Secondary LMSs are not necessarily aligned to “College and Career Readiness”

The school of the future is happening now The school of the future is happening now
Published in Concepts
Friday, 11 October 2013 09:16
Secondary Blended education classes notoriously fall short of developing online community. The standard by which all college courses find success is online student collaboration. One teacher has found an answer to getting students to chat about discussion questions.

Blended Learning: How To Get Your Student Talking


The definition of a Blended classroom differs greatly from college, where Blended refers to some in class time and some computer time, to secondary education where Blended learning means having multiple students taking multiple courses through an LMS with a certified teacher present. A major part of the success in college classes is that students engage in CMC regularly and develop learning through group discussion. In the secondary classroom, the LMS allows for students to post the answers to questions on discussion boards. However, with so many students taking a variety of classes, levels, and working at different rates, posts go unanswered. Student discussion is the crux of student learning in the online LMS. The ability to converse with other students is invaluable. The mandate of “College and Career Readiness” falls short of preparing students for online college courses where the dropout rate is higher than that of the traditional college class, mainly because in secondary Blended rooms, a sense of community among students is never developed.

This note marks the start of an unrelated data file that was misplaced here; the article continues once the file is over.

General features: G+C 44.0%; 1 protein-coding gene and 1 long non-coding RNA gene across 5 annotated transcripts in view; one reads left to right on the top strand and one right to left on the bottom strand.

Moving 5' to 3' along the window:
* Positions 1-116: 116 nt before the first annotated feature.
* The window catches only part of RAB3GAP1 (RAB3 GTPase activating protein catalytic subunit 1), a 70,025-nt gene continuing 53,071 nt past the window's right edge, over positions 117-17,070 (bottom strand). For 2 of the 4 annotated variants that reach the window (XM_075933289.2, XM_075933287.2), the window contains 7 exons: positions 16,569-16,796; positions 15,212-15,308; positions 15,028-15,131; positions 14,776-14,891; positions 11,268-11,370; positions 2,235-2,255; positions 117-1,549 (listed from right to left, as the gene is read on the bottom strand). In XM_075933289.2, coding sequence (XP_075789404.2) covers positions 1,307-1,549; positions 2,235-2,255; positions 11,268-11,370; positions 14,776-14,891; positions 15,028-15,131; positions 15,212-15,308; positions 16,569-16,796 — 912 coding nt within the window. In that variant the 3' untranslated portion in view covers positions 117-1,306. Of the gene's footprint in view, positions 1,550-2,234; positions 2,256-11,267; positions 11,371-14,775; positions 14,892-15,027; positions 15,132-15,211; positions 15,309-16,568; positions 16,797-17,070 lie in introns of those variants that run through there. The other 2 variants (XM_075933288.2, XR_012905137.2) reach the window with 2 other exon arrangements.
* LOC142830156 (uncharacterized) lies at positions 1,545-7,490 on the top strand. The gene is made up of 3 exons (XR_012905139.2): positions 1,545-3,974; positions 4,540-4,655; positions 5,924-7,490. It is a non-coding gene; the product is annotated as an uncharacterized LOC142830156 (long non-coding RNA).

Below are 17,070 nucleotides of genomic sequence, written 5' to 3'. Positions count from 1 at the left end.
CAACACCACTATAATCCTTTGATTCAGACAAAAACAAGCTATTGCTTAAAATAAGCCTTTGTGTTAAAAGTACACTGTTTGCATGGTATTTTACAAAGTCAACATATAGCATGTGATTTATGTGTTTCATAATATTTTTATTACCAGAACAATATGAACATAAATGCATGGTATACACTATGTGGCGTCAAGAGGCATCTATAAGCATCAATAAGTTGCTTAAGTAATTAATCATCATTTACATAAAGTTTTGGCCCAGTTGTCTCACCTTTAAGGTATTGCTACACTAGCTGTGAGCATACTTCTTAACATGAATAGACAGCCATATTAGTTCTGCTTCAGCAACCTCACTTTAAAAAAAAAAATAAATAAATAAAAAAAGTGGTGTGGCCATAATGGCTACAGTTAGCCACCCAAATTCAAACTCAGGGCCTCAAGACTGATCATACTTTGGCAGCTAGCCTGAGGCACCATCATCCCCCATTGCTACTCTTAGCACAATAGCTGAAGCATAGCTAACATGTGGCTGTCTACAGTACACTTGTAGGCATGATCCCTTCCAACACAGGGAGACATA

One creative secondary teacher informed his students that whenever they come to a “Discussion” assignment, instead of posting to the discussion board, they are to email their responses to him. He, in turn, will respond with higher ordered ideals, targeted at making the student contemplate. Often, the teacher and his students become involved in philosophical discussions about the topic. He reported that he has reached a new level of teaching, and affirmed the success of this collaboration. He did mention that he needs to choose his words carefully to keep from influencing student’s personal beliefs. He feels that there is no doubt that this simple solution, to open dialogue with students, has been very successful at preparing students to be College Ready, and to face the realities of college life that are not as important as academic rigor. 

Read 1215 times Last modified on Friday, 11 October 2013 09:33
Russ Elburn

I began a career in broadcasting working on radio stations in Maryland, Delaware and Iowa. At some point I began reading novels to occupy my down time and before I knew it there was a book in my pocket everywhere I went. I was climbing through the radio ranks when the thought of teaching popped into my head. A fresh degree in English Literature in hand, I began a teaching career. While teaching English I finished my first Masters in Instructional Technology. I moved from the English classroom to Apex Coordinator, an online virtual classroom made available to our county through the America's Alliance Foundation. Now I am working on my second Masters in Instructional Systems Design.


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